Best Laid Plans

Justin Hibbard

Buckets of sweat have been shed by entrepreneurs over business plans. Truth is, a business plan doesn't matter much. Odds are it's going to change, and if it doesn't change, odds are it should. If you don't believe me, listen to Michael Moritz, a general partner at VC firm Sequoia Capital and an early investor in Google, Yahoo!, Cisco, and many others. At the VentureOne conference in San Francisco this morning, Moritz told a story about Google that demonstrated why VCs always say they invest in entrepreneurs or ideas--and not business plans.

As you might know, Google started out thinking it would sell its technology to corporations for internal use. After a year or two, that plan clearly wasn?t working. So the entrepreneurs started casting around for another strategy. "There is nothing like a declining cash balance to focus the mind," Mortiz quipped. Google's founders noticed the success of GoTo (later renamed Overture and bought by Yahoo) and set out to improve on its paid-search model. The rest is history--and so is Google's original business plan, which, to the founders' credit, they never formalized.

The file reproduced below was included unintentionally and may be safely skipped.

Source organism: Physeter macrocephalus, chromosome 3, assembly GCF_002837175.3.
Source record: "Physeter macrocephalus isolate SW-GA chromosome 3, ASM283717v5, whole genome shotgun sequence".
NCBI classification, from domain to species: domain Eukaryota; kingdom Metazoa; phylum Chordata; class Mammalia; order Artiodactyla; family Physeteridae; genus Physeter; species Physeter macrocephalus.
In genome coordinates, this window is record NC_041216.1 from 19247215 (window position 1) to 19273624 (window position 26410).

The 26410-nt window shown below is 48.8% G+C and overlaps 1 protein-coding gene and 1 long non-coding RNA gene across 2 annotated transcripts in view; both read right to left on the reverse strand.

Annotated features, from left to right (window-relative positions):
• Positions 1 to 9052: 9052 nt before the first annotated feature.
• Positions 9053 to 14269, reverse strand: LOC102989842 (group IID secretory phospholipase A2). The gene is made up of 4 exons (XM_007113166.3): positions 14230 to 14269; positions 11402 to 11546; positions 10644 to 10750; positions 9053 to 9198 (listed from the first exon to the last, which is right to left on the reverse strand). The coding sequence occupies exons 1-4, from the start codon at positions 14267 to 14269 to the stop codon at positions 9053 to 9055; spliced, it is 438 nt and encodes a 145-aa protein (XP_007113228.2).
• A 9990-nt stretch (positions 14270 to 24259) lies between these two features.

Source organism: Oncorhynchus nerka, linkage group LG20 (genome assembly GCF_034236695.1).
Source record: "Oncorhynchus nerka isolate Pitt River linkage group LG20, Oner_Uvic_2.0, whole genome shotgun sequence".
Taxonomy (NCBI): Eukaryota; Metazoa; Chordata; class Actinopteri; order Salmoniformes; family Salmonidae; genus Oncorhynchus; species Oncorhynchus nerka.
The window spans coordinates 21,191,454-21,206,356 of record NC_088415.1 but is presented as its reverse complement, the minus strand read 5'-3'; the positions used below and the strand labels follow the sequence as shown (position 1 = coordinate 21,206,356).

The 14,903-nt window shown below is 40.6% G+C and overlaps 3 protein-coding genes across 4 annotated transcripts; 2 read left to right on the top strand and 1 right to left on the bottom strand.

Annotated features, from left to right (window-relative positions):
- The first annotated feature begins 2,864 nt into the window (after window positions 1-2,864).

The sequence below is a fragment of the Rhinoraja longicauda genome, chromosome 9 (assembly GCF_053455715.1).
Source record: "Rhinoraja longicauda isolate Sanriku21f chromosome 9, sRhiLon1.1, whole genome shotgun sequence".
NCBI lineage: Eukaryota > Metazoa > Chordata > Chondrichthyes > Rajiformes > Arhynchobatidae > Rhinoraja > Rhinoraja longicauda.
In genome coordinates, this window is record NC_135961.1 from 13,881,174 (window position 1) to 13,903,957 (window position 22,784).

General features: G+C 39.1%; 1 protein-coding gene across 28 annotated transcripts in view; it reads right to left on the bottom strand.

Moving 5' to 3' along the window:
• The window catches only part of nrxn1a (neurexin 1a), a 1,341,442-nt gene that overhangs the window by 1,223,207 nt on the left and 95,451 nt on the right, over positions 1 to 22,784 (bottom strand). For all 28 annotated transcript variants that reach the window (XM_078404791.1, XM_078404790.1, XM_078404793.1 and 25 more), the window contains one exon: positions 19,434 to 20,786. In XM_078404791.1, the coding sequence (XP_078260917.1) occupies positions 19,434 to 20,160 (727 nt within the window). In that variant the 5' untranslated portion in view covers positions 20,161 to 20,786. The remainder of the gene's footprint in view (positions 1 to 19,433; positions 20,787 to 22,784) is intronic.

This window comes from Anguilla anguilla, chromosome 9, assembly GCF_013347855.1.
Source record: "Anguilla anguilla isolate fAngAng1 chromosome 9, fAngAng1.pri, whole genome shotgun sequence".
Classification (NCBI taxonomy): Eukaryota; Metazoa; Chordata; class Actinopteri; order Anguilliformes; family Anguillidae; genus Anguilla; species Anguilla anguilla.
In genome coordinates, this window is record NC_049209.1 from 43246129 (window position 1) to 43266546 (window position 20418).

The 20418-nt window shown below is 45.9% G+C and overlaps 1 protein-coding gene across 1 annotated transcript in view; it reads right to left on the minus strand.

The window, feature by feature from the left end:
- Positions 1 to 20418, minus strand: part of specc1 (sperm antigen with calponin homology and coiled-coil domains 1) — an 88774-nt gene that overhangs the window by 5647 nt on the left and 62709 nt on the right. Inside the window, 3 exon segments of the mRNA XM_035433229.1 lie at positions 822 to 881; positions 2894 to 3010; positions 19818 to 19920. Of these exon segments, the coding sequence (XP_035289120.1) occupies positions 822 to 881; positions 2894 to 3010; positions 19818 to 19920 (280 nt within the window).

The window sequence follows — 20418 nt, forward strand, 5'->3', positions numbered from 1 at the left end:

When evaluating a nascent startup, Moritz doesn't look for a detailed blueprint of the future. "The longer the business plan, the worse the prospects for the company," he said. "The more comprehensive the financial projections, the more unlikely a company is to meet those expectations." The business plan for Intel was famously written on half a sheet of paper. Yahoo! never had a formal plan, Mortiz said. But in both cases, the founders had a very clear idea of the product or service they wanted to build.

So here's a tip for entrepreneurs: unless you're a fiction writer, put away the financial-modeling spreadsheets. While you're at it, spare us the PowerPoint presentation. Just focus on making stuff.

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